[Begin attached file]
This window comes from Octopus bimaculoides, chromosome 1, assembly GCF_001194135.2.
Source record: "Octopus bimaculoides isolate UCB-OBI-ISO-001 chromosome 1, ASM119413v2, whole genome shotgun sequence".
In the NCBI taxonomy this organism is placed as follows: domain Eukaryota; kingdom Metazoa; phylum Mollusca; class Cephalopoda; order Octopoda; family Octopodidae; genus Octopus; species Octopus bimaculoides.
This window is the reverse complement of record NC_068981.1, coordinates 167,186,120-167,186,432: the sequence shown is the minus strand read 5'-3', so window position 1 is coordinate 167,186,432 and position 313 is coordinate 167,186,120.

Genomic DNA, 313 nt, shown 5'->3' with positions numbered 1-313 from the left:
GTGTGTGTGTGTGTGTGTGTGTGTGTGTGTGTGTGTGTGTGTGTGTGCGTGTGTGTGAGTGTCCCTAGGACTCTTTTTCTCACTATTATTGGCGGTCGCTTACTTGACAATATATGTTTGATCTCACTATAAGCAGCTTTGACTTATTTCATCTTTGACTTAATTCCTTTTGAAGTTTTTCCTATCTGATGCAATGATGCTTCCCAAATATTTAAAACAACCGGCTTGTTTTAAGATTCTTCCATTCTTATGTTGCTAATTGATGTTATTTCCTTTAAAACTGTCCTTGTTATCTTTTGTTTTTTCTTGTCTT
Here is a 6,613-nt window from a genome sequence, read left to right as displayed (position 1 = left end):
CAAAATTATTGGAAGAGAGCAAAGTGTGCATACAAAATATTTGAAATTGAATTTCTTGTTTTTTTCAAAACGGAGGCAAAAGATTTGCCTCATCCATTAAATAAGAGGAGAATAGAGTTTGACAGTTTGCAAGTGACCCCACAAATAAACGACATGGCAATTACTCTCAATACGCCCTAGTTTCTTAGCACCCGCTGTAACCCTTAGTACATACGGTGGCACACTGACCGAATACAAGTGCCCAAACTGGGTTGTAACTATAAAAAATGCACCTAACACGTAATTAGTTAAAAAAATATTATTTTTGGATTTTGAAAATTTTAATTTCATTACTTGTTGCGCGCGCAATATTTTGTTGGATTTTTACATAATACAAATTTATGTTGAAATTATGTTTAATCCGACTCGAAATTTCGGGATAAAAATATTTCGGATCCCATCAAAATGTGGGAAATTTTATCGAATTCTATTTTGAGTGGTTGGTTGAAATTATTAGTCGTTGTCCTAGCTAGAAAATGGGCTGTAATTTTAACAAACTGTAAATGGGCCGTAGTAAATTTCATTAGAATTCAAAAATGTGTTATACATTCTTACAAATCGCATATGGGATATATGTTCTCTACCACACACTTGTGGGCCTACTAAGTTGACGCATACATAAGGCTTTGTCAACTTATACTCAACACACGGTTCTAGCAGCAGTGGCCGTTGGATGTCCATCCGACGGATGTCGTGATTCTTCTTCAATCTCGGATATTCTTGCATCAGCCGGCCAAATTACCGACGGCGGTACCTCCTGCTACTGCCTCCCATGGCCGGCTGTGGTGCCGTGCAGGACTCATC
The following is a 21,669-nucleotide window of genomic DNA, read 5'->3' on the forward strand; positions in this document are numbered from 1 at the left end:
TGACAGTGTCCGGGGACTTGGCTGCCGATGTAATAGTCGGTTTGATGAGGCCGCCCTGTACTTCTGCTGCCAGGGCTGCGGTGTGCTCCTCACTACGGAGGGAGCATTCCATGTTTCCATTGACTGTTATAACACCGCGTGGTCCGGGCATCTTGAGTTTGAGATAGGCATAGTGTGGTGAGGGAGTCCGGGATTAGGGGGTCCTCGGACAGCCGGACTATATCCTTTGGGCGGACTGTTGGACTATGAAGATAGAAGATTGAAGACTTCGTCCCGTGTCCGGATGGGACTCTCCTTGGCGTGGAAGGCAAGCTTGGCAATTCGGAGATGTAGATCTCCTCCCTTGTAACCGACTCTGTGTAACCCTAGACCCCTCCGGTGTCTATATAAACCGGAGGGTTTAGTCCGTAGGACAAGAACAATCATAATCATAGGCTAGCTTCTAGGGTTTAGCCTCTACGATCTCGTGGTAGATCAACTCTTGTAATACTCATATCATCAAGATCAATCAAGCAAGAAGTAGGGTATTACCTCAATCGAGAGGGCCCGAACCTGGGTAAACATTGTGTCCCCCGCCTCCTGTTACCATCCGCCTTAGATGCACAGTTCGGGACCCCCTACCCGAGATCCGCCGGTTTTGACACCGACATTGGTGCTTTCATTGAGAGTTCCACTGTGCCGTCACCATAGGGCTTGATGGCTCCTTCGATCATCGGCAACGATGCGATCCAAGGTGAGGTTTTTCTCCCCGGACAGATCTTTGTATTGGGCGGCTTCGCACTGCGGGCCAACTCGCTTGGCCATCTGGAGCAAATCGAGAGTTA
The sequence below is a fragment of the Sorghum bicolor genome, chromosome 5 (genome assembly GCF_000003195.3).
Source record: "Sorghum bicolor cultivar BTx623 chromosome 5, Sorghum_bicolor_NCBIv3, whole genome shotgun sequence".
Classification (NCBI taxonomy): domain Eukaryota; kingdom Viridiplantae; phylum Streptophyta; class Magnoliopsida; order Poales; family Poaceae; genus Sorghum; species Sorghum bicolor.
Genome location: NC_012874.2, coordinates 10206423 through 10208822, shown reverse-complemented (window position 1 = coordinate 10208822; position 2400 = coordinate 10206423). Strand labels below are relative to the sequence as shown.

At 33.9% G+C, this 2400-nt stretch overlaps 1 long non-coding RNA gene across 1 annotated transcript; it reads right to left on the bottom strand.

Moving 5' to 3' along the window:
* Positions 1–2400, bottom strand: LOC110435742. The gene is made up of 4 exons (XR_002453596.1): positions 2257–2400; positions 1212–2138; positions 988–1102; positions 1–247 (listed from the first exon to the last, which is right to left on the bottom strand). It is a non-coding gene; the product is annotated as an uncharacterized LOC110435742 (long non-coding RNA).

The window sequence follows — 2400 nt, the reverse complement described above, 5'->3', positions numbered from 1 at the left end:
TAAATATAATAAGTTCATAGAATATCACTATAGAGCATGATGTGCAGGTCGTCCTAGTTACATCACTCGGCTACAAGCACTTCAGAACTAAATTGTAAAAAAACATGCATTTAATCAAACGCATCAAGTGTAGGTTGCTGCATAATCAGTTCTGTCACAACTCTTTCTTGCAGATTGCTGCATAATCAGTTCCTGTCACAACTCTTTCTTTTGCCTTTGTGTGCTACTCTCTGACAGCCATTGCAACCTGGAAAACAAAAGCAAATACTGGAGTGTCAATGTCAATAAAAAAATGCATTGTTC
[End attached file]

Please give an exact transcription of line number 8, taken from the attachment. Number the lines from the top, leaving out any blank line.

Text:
CAAAATTATTGGAAGAGAGCAAAGTGTGCATACAAAATATTTGAAATTGAATTTCTTGTTTTTTTCAAAACGGAGGCAAAAGATTTGCCTCATCCATTAAATAAGAGGAGAATAGAGTTTGACAGTTTGCAAGTGACCCCACAAATAAACGACATGGCAATTACTCTCAATACGCCCTAGTTTCTTAGCACCCGCTGTAACCCTTAGTACATACGGTGGCACACTGACCGAATACAAGTGCCCAAACTGGGTTGTAACTATAAAAAATGCACCTAACACGTAATTAGTTAAAAAAATATTATTTTTGGATTTTGAAAATTTTAATTTCATTACTTGTTGCGCGCGCAATATTTTGTTGGATTTTTACATAATACAAATTTATGTTGAAATTATGTTTAATCCGACTCGAAATTTCGGGATAAAAATATTTCGGATCCCATCAAAATGTGGGAAATTTTATCGAATTCTATTTTGAGTGGTTGGTTGAAATTATTAGTCGTTGTCCTAGCTAGAAAATGGGCTGTAATTTTAACAAACTGTAAATGGGCCGTAGTAAATTTCATTAGAATTCAAAAATGTGTTATACATTCTTACAAATCGCATATGGGATATATGTTCTCTACCACACACTTGTGGGCCTACTAAGTTGACGCATACATAAGGCTTTGTCAACTTATACTCAACACACGGTTCTAGCAGCAGTGGCCGTTGGATGTCCATCCGACGGATGTCGTGATTCTTCTTCAATCTCGGATATTCTTGCATCAGCCGGCCAAATTACCGACGGCGGTACCTCCTGCTACTGCCTCCCATGGCCGGCTGTGGTGCCGTGCAGGACTCATC